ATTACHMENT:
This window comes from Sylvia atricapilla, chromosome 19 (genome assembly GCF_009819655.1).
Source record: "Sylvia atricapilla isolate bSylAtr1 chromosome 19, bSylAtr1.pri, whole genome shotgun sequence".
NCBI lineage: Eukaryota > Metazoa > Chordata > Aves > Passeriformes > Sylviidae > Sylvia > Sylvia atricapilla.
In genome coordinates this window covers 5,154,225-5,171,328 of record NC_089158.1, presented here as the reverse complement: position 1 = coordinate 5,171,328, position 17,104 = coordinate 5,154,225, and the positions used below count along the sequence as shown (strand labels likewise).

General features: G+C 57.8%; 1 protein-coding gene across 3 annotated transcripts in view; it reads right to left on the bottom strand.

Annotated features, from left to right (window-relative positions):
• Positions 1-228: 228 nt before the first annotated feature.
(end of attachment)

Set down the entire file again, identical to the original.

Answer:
This window comes from Sylvia atricapilla, chromosome 19 (genome assembly GCF_009819655.1).
Source record: "Sylvia atricapilla isolate bSylAtr1 chromosome 19, bSylAtr1.pri, whole genome shotgun sequence".
NCBI lineage: Eukaryota > Metazoa > Chordata > Aves > Passeriformes > Sylviidae > Sylvia > Sylvia atricapilla.
In genome coordinates this window covers 5,154,225-5,171,328 of record NC_089158.1, presented here as the reverse complement: position 1 = coordinate 5,171,328, position 17,104 = coordinate 5,154,225, and the positions used below count along the sequence as shown (strand labels likewise).

General features: G+C 57.8%; 1 protein-coding gene across 3 annotated transcripts in view; it reads right to left on the bottom strand.

Annotated features, from left to right (window-relative positions):
• Positions 1-228: 228 nt before the first annotated feature.